Did the Reform Fix the London Fix Problem?
This paper examines the consequences of the 2015 reform on the London fixing in the interbank forex market, which resulted from finding and imposing a penalty on banks’ collusive behavior around the fixing window. The banks changed their behavior after the reform, and the volume spike in the fixing window disappeared. However, the anomalies on price dynamics reported in the previous literature still exist, and banks’ passive trading strategy generates another predictability in the price movement. A theoretical model of optimal execution is used to calibrate the execution of fixing transactions by banks, and evaluate the increase in the cost and risks of fixing trades incurred by the banks' behavior. This paper is the first to examine the efficiency of banks’ behavior after the reform. The volume pattern during the fixing time window suggests that banks, by avoiding (even the appearance of) collusion, now incur the costs of executing customers’ orders.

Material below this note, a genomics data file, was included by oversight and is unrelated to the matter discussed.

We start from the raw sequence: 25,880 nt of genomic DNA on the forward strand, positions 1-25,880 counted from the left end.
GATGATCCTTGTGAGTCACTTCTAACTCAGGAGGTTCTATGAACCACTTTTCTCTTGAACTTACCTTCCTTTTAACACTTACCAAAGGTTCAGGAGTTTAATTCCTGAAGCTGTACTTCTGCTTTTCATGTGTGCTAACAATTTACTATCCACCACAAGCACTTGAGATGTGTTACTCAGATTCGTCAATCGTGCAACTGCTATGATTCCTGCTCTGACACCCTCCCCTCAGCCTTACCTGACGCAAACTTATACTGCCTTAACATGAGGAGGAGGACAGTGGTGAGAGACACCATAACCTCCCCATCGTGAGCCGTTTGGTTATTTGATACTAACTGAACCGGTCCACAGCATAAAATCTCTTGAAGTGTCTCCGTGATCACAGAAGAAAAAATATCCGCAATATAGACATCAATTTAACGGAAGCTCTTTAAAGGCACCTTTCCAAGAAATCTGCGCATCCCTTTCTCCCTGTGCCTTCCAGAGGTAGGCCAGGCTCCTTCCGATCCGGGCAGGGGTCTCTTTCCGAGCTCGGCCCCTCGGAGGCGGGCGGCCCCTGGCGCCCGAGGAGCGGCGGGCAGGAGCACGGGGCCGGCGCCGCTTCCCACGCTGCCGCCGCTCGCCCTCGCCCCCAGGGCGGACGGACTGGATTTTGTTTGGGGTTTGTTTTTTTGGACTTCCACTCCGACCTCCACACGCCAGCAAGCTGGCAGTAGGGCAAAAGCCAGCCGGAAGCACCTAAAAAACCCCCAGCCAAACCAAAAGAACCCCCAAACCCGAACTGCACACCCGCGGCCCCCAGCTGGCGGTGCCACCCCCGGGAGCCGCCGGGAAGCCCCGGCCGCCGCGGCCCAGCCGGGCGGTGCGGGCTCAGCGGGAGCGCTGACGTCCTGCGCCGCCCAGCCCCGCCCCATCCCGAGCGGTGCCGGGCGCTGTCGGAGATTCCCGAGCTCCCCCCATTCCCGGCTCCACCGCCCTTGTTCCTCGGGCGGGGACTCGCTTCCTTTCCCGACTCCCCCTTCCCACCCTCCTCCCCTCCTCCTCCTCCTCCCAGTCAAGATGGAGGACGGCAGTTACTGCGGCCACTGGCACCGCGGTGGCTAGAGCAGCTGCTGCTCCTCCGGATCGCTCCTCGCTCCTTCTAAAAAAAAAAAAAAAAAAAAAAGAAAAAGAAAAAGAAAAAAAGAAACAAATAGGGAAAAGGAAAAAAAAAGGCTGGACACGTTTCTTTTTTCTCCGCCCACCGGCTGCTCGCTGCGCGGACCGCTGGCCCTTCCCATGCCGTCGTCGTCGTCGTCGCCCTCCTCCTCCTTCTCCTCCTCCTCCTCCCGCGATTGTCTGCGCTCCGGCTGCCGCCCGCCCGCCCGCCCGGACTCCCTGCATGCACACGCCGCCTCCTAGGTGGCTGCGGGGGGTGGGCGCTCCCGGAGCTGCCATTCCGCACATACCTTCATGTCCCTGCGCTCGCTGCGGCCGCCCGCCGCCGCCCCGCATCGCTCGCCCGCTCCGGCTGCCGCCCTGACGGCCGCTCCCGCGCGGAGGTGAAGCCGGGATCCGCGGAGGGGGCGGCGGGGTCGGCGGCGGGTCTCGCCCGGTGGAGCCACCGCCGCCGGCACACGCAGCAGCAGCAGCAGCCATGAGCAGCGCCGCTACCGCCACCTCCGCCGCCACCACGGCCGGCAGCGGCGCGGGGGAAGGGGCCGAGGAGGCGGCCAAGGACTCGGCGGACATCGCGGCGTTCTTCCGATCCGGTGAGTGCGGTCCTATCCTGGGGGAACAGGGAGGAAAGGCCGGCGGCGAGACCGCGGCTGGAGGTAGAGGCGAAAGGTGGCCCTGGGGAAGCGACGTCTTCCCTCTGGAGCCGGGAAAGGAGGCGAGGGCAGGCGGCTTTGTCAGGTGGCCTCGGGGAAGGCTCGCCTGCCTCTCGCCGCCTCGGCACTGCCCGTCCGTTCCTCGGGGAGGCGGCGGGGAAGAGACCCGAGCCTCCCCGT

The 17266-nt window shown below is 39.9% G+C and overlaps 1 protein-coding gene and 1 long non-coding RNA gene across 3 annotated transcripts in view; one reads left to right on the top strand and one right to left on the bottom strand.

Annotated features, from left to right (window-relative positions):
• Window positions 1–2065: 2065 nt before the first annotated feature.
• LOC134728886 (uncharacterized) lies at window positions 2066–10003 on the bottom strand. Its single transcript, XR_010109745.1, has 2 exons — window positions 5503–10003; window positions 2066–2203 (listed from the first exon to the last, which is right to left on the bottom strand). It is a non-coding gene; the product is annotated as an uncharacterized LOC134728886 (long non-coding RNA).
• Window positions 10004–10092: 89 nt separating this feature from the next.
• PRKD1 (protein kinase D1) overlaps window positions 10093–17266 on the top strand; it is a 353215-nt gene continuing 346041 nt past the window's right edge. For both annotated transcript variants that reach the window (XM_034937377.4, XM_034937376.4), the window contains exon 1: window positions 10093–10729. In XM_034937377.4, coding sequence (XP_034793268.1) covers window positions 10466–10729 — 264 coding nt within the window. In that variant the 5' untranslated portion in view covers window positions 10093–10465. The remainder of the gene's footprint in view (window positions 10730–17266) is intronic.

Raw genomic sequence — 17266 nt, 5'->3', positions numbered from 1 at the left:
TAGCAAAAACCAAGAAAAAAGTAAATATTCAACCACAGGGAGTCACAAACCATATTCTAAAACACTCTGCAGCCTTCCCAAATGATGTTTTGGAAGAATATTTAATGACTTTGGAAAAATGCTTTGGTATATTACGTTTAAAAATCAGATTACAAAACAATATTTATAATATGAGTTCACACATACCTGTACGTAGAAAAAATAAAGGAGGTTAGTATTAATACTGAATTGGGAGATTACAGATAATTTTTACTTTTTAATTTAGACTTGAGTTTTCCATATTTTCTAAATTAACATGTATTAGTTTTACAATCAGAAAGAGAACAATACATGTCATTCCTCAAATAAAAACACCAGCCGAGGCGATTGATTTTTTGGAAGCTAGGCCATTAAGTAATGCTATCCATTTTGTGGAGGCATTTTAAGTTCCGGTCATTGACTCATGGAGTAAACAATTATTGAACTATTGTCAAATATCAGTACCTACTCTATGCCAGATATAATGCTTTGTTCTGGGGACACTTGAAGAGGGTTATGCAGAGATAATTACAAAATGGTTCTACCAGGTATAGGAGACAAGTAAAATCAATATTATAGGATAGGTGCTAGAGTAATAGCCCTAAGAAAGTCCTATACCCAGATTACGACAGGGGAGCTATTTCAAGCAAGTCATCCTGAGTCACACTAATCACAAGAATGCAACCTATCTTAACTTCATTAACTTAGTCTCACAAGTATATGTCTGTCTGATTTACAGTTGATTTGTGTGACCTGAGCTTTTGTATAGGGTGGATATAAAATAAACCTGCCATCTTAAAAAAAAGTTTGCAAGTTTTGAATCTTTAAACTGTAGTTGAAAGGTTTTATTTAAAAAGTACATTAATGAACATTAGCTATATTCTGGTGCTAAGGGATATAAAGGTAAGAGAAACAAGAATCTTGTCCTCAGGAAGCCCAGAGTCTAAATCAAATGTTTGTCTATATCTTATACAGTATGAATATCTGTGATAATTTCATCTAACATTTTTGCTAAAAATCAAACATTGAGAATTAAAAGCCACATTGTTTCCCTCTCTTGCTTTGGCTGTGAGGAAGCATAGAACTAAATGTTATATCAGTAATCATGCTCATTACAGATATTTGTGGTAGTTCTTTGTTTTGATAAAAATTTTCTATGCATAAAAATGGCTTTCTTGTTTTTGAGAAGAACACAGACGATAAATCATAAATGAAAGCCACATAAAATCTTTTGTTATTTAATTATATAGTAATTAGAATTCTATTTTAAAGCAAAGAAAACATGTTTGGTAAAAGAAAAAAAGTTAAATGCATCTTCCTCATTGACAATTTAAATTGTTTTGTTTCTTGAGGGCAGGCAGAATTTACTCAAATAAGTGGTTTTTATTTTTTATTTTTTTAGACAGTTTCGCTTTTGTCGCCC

The first author acknowledges financial support Grant-in-Aid for Scientific Research A-25245044. The authors are grateful to comments on an earlier version by Shmuel Baruch, Alain Chaboud, Robert Engle, Martin Evans, Michael Melvin, Carol Osler and Sadayoshi Takaya. The views expressed herein are those of the authors and do not necessarily reflect the views of the National Bureau of Economic Research.
"I serve as a non-resident Board of Director in a company that owns and operate an proprietary trading system; and serve as a Editorial Board member of newsletter on Japanese Economy."
Takatoshi Ito & Masahiro Yamada, 2017. "Did the Reform Fix the London Fix problem?," Journal of International Money and Finance, . citation courtesy of